The railroads, trucks, airlines, bargelines and steamship companies are all competing for the transportation dollar.
In the field of retirement and unemployment benefits, all of these competitors—except the railroads—are subject only to the Social Security Act and the State Unemployment Compensation Acts. Thus the impact on our competitors of the expense of retirement and unemployment benefits imposed by government is much less severe than on the railroads.
For example: A comparison, between the social security tax rate of 21/2 percent of the first $400 per month of each employee's salary and the present and proposed tax rate and base for railroad retirement, shows that the trucks, airlines, bargelines and steamship companies pay $10 per month per employee earning at least $400, while the railroads now pay $21.88 per month per employee earning $350, and have at these hearings agreed to a proposed amendment to the Railroad Retirement Act which would increase this to $27 per month: $120 per employee per year for our competitors, $324 per employee per year for us; which means that our competition's cost for retirement imposed by Government is 63 percent less than ours.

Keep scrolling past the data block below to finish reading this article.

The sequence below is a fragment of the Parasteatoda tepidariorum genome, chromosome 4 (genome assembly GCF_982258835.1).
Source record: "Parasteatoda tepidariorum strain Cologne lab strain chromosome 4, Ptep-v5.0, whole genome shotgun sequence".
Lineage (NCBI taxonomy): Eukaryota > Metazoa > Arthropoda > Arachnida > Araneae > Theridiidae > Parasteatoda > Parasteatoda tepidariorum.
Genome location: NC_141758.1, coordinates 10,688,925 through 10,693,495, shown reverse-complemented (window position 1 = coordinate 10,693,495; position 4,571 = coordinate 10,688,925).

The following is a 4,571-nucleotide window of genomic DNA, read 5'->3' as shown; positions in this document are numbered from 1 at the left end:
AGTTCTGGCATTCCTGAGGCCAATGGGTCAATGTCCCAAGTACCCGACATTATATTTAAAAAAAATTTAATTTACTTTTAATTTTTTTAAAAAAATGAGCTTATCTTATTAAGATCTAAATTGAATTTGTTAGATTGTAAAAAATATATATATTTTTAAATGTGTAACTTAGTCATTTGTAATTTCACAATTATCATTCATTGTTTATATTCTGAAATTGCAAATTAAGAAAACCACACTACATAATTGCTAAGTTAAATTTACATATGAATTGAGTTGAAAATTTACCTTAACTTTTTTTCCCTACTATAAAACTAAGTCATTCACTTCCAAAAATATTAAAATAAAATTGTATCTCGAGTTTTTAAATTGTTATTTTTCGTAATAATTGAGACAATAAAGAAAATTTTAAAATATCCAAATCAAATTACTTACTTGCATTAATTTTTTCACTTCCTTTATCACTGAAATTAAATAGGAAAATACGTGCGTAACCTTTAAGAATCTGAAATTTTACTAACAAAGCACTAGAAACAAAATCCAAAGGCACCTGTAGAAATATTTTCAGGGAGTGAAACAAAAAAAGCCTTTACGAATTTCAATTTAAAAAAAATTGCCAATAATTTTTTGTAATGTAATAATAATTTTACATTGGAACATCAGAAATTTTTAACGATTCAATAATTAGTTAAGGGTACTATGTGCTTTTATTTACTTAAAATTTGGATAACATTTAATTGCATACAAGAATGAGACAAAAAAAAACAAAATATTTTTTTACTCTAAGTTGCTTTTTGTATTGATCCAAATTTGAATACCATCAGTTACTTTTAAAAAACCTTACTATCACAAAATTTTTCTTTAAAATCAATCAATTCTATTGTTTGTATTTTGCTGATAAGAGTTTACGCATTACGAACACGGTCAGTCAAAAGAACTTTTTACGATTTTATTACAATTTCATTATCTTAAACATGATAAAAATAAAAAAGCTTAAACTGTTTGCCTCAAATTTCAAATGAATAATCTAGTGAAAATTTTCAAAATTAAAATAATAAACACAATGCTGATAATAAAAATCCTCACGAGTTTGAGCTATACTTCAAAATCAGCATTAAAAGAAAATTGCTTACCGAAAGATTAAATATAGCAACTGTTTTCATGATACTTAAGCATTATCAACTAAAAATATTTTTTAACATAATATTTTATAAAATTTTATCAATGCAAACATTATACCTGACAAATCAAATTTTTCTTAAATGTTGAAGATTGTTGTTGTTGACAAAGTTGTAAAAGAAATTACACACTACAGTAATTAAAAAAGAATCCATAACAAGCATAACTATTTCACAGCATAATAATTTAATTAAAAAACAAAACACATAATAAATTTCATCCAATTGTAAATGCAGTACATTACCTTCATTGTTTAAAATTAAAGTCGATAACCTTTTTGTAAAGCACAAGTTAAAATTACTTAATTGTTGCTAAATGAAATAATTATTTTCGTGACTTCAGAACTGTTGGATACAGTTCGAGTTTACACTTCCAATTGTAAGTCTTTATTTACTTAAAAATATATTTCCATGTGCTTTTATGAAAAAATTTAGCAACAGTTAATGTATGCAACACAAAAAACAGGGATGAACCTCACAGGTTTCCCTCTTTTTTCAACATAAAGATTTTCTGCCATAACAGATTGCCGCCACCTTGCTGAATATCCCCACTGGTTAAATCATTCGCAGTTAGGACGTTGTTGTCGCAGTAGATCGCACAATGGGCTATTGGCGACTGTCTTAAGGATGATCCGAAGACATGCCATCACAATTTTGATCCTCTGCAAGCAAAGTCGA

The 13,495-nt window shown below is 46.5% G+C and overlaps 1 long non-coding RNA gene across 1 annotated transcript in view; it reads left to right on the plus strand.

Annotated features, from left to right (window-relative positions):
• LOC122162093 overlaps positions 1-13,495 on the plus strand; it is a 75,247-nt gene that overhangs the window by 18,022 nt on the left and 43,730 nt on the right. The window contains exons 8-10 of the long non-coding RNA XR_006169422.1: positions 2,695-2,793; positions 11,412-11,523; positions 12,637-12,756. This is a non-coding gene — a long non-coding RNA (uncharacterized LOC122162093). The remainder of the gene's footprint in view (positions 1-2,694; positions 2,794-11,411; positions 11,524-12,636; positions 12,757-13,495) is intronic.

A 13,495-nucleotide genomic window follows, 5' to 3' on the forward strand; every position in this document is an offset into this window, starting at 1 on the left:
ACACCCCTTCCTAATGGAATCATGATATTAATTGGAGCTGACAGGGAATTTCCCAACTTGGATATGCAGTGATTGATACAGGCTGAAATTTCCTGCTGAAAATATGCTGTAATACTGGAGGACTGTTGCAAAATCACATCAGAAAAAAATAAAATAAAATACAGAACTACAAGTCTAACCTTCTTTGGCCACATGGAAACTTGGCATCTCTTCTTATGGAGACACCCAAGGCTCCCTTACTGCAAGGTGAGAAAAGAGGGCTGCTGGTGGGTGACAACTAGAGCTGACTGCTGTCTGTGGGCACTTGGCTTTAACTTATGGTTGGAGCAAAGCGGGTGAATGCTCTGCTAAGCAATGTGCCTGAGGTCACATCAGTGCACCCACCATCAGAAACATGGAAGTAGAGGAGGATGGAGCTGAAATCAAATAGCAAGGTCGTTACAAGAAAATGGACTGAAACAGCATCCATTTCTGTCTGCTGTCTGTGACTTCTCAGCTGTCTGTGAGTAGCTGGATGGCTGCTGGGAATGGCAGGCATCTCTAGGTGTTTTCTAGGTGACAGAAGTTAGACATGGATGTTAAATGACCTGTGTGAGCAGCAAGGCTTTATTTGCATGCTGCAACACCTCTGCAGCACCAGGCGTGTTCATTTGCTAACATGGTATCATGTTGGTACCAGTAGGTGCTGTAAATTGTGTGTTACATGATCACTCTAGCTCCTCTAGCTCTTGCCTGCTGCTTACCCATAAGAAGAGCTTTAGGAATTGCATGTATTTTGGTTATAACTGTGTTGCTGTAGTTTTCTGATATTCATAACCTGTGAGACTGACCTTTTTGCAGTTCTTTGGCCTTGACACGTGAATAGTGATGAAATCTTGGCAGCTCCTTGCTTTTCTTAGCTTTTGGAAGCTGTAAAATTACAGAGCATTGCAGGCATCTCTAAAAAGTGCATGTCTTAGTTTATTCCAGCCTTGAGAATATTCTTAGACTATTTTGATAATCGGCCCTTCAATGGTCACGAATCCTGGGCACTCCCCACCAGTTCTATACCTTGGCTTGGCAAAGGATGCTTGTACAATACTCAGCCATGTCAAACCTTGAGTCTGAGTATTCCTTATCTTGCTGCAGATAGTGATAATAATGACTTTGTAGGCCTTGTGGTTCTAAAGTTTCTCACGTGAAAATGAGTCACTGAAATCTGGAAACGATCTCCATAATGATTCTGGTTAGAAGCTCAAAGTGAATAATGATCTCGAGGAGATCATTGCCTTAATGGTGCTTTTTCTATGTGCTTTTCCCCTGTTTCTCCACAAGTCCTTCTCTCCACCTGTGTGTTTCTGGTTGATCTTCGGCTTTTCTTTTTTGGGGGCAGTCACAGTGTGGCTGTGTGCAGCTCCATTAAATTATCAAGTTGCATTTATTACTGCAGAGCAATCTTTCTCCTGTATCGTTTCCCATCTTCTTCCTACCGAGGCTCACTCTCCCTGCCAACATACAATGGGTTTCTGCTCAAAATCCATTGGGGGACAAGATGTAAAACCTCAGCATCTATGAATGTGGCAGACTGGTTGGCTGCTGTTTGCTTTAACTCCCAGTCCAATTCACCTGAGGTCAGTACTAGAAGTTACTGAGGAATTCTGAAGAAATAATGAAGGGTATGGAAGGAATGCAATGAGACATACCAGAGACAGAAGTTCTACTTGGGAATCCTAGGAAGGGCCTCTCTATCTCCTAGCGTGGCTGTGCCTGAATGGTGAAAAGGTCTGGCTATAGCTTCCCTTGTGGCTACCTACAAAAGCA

As to unemployment compensation costs a similar comparison of railroad costs to those of our competitors operating in the same States in which we operate shows the following.
In California, our competitors pay $51 per employee per year; in Nevada, $82.80 per employee per year; and in Utah, $48 per employee per year; while Western Pacific and all other railroads operating in these three States pay $126 per employee per year.